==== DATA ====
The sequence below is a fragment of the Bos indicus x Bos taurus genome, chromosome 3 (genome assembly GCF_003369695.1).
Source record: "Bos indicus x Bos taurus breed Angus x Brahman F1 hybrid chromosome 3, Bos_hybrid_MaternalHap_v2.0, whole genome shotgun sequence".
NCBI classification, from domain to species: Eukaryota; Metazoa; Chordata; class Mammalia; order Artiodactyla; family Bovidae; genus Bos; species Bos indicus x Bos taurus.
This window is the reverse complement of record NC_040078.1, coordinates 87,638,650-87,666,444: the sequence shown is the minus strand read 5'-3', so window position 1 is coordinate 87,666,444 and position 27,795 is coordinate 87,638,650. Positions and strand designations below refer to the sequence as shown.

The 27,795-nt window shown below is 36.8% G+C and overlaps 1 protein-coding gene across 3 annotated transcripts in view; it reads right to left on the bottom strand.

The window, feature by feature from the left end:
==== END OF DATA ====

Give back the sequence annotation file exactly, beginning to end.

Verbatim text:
The sequence below is a fragment of the Bos indicus x Bos taurus genome, chromosome 3 (genome assembly GCF_003369695.1).
Source record: "Bos indicus x Bos taurus breed Angus x Brahman F1 hybrid chromosome 3, Bos_hybrid_MaternalHap_v2.0, whole genome shotgun sequence".
NCBI classification, from domain to species: Eukaryota; Metazoa; Chordata; class Mammalia; order Artiodactyla; family Bovidae; genus Bos; species Bos indicus x Bos taurus.
This window is the reverse complement of record NC_040078.1, coordinates 87,638,650-87,666,444: the sequence shown is the minus strand read 5'-3', so window position 1 is coordinate 87,666,444 and position 27,795 is coordinate 87,638,650. Positions and strand designations below refer to the sequence as shown.

The 27,795-nt window shown below is 36.8% G+C and overlaps 1 protein-coding gene across 3 annotated transcripts in view; it reads right to left on the bottom strand.

The window, feature by feature from the left end: